FIFE schools have been assured their budgets will not be raided to compensate for a surprise pound;1.8 million deficit in education spending last year.
The embarrassing shortfall was dismissed by senior Labour councillors and education officials as a financial aberration that is unlikely to recur at a special meeting of the council's education committee on Tuesday. One-off circumstances in late spring were mostly to blame, it is claimed.
The authority admits mistakes were made and has promised improved monthly performance monitoring and better communication between different council departments such as transport and property.
Helen Law, Fife's education convener, said that the funding gap was substantial but was still only 1 per cent of the pound;164 million education budget. Councillors will decide later this month how to plug the shortfall but have frozen key aspects of the central education budget. The budget in 1998-99 was out by only pound;131,000 and there was a pound;200,000 underspend the year before.
Mrs Law told the committee: "Some things could not have been prevented but at least we should have known about them. It's not an exact science and there are always many unforseen issues that come up. We are trying to get to the bottom of this and make sure it does not happen again."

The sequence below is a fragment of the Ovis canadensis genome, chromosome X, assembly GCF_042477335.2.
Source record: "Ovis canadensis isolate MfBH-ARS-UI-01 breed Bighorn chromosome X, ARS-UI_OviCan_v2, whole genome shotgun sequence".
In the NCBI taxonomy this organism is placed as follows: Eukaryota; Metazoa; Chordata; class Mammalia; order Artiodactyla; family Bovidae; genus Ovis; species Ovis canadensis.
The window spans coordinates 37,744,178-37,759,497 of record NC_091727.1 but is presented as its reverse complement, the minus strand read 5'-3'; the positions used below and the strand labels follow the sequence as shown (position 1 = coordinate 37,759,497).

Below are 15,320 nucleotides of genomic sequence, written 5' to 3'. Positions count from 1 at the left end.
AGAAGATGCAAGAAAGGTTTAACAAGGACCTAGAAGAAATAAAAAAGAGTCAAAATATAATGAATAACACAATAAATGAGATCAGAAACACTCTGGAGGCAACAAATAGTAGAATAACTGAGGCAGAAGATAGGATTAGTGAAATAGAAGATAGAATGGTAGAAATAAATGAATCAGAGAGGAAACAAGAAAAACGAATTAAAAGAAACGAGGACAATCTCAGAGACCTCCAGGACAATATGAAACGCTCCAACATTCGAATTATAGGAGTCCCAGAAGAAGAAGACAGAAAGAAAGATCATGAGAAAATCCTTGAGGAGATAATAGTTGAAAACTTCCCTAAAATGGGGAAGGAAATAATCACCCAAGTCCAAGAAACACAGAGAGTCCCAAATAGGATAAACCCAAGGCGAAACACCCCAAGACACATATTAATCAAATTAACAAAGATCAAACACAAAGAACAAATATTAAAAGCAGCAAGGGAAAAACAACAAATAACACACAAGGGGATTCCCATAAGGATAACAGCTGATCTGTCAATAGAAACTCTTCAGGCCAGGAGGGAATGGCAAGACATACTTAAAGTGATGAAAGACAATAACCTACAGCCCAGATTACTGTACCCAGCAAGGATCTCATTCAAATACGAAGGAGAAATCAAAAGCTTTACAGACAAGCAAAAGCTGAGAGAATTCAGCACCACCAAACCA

In an 18-page report, Alex McKay, head of education, explained that overspends ranged across a number of different areas. School transport was almost pound;670,000 over budget, special education pound;526,000 over, staffing (argely supply cover) pound;340,000 over, while energy costs and CCTV lighting for school security were pound;100,000 over.
Mr McKay expressed "regret" that a number of areas were not reported earlier to the committee but insisted that many services were demand-led. Additional costs could not have been prevented. "What happened after March this year was exceptional. We now know which parts are a new trend and which are a blip."
He explained later: "There have been a lot of additional resources for education but they are targeted at specific priorities, shared by the council and the overwhelming majority of staff. But when put against the position of local authorities, core budgets come under increasing pressures."
Elizabeth Riches, Liberal Democrat education spokeswoman, said extra transport costs should not have surprised the council since contracts were agreed on a three-year rolling programme.
"Small extra contracts were often needed for particular schools; an increase in fares was simply not budgeted for; rebates were expected to cease; and nursery transport was overspent because the budget made no allowance for transporting three-year-olds," Mrs Riches said. "Basically all of these factors should have been known about but there was inadequate communication and, as a result, poor budgeting."
For the SNP, Jim Cook said he was not bothered about an overspend but an "unnecessary overspend", while Michael Woods said the money could have been spent on grass cutting and home helps.